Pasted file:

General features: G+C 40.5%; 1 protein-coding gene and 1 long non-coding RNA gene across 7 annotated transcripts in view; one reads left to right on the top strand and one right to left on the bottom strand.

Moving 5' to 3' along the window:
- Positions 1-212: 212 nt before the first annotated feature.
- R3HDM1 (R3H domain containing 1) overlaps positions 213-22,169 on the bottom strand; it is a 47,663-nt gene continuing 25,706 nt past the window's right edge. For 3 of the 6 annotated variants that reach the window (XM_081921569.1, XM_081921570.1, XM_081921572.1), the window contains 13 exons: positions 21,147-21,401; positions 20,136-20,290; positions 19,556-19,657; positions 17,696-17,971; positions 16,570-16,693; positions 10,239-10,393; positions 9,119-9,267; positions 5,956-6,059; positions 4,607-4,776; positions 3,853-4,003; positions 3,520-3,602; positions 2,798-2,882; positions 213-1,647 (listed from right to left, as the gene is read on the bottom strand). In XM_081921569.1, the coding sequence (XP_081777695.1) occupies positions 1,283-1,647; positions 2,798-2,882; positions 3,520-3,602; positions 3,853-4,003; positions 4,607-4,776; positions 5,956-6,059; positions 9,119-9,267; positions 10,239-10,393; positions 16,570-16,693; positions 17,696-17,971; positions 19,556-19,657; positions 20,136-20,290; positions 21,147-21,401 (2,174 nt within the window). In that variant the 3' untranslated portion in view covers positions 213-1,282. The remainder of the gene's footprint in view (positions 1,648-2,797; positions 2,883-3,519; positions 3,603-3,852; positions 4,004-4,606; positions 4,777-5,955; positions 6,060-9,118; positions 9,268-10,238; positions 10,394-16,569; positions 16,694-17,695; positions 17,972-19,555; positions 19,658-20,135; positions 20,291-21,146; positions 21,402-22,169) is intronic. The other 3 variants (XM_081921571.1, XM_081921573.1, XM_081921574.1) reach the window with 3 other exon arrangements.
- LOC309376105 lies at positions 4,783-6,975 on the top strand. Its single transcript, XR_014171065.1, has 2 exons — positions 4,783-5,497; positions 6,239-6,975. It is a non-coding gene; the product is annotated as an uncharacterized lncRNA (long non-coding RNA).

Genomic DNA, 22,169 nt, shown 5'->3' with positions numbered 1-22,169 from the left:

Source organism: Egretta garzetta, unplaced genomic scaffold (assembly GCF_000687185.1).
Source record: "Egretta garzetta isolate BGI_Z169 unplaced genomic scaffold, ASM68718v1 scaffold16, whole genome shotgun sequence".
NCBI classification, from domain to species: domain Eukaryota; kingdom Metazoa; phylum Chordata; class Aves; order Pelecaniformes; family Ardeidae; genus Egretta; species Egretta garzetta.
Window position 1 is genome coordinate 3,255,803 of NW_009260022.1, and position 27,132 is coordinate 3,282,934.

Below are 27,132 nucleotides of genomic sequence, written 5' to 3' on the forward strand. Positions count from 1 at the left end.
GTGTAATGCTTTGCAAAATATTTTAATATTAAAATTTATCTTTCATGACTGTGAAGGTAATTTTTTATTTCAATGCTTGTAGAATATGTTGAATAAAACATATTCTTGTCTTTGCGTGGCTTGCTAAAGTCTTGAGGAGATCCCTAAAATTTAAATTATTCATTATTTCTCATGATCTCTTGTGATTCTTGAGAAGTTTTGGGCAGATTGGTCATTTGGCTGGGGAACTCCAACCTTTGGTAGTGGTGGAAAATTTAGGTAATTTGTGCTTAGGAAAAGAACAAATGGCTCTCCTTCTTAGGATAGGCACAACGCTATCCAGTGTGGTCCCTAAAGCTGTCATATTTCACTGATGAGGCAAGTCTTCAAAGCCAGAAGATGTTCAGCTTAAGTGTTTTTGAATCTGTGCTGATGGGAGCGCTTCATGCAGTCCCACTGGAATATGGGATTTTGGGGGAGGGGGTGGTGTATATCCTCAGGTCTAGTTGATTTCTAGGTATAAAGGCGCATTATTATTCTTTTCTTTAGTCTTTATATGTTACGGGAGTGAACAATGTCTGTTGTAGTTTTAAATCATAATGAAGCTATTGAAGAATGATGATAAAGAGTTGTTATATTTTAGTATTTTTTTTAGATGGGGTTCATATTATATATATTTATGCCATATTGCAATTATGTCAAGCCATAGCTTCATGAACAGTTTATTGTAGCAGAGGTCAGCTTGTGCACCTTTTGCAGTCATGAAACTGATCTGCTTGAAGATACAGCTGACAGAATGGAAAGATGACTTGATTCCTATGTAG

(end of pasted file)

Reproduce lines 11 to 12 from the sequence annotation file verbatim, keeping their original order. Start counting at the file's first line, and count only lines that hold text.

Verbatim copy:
Below are 27,132 nucleotides of genomic sequence, written 5' to 3' on the forward strand. Positions count from 1 at the left end.
GTGTAATGCTTTGCAAAATATTTTAATATTAAAATTTATCTTTCATGACTGTGAAGGTAATTTTTTATTTCAATGCTTGTAGAATATGTTGAATAAAACATATTCTTGTCTTTGCGTGGCTTGCTAAAGTCTTGAGGAGATCCCTAAAATTTAAATTATTCATTATTTCTCATGATCTCTTGTGATTCTTGAGAAGTTTTGGGCAGATTGGTCATTTGGCTGGGGAACTCCAACCTTTGGTAGTGGTGGAAAATTTAGGTAATTTGTGCTTAGGAAAAGAACAAATGGCTCTCCTTCTTAGGATAGGCACAACGCTATCCAGTGTGGTCCCTAAAGCTGTCATATTTCACTGATGAGGCAAGTCTTCAAAGCCAGAAGATGTTCAGCTTAAGTGTTTTTGAATCTGTGCTGATGGGAGCGCTTCATGCAGTCCCACTGGAATATGGGATTTTGGGGGAGGGGGTGGTGTATATCCTCAGGTCTAGTTGATTTCTAGGTATAAAGGCGCATTATTATTCTTTTCTTTAGTCTTTATATGTTACGGGAGTGAACAATGTCTGTTGTAGTTTTAAATCATAATGAAGCTATTGAAGAATGATGATAAAGAGTTGTTATATTTTAGTATTTTTTTTAGATGGGGTTCATATTATATATATTTATGCCATATTGCAATTATGTCAAGCCATAGCTTCATGAACAGTTTATTGTAGCAGAGGTCAGCTTGTGCACCTTTTGCAGTCATGAAACTGATCTGCTTGAAGATACAGCTGACAGAATGGAAAGATGACTTGATTCCTATGTAG